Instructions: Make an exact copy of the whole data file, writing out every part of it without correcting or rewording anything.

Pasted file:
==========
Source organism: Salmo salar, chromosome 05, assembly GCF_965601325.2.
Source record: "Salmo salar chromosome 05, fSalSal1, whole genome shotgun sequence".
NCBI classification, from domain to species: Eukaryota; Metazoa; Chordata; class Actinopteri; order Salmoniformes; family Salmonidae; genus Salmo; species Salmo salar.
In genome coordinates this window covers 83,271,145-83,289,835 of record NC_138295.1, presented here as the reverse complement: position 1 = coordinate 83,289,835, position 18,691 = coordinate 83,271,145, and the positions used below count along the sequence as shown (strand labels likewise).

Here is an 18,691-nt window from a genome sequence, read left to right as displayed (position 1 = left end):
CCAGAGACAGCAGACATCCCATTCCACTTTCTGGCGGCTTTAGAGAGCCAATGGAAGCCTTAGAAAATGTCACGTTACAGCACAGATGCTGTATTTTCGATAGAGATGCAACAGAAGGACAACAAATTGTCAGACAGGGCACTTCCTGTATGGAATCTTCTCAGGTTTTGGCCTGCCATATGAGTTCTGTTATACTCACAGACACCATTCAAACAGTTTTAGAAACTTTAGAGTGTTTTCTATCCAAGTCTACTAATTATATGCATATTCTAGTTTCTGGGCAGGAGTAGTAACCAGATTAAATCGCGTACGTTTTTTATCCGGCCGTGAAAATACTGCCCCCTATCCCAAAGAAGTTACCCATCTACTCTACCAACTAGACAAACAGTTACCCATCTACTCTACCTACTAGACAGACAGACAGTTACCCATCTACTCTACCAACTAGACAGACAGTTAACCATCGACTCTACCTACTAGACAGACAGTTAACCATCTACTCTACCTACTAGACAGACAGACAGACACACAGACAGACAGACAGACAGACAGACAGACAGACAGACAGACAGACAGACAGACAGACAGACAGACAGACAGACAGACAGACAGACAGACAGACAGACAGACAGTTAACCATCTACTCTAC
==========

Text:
Source organism: Salmo salar, chromosome 05, assembly GCF_965601325.2.
Source record: "Salmo salar chromosome 05, fSalSal1, whole genome shotgun sequence".
NCBI classification, from domain to species: Eukaryota; Metazoa; Chordata; class Actinopteri; order Salmoniformes; family Salmonidae; genus Salmo; species Salmo salar.
In genome coordinates this window covers 83,271,145-83,289,835 of record NC_138295.1, presented here as the reverse complement: position 1 = coordinate 83,289,835, position 18,691 = coordinate 83,271,145, and the positions used below count along the sequence as shown (strand labels likewise).

Here is an 18,691-nt window from a genome sequence, read left to right as displayed (position 1 = left end):
CCAGAGACAGCAGACATCCCATTCCACTTTCTGGCGGCTTTAGAGAGCCAATGGAAGCCTTAGAAAATGTCACGTTACAGCACAGATGCTGTATTTTCGATAGAGATGCAACAGAAGGACAACAAATTGTCAGACAGGGCACTTCCTGTATGGAATCTTCTCAGGTTTTGGCCTGCCATATGAGTTCTGTTATACTCACAGACACCATTCAAACAGTTTTAGAAACTTTAGAGTGTTTTCTATCCAAGTCTACTAATTATATGCATATTCTAGTTTCTGGGCAGGAGTAGTAACCAGATTAAATCGCGTACGTTTTTTATCCGGCCGTGAAAATACTGCCCCCTATCCCAAAGAAGTTACCCATCTACTCTACCAACTAGACAAACAGTTACCCATCTACTCTACCTACTAGACAGACAGACAGTTACCCATCTACTCTACCAACTAGACAGACAGTTAACCATCGACTCTACCTACTAGACAGACAGTTAACCATCTACTCTACCTACTAGACAGACAGACAGACACACAGACAGACAGACAGACAGACAGACAGACAGACAGACAGACAGACAGACAGACAGACAGACAGACAGACAGACAGACAGACAGACAGACAGACAGACAGACAGTTAACCATCTACTCTAC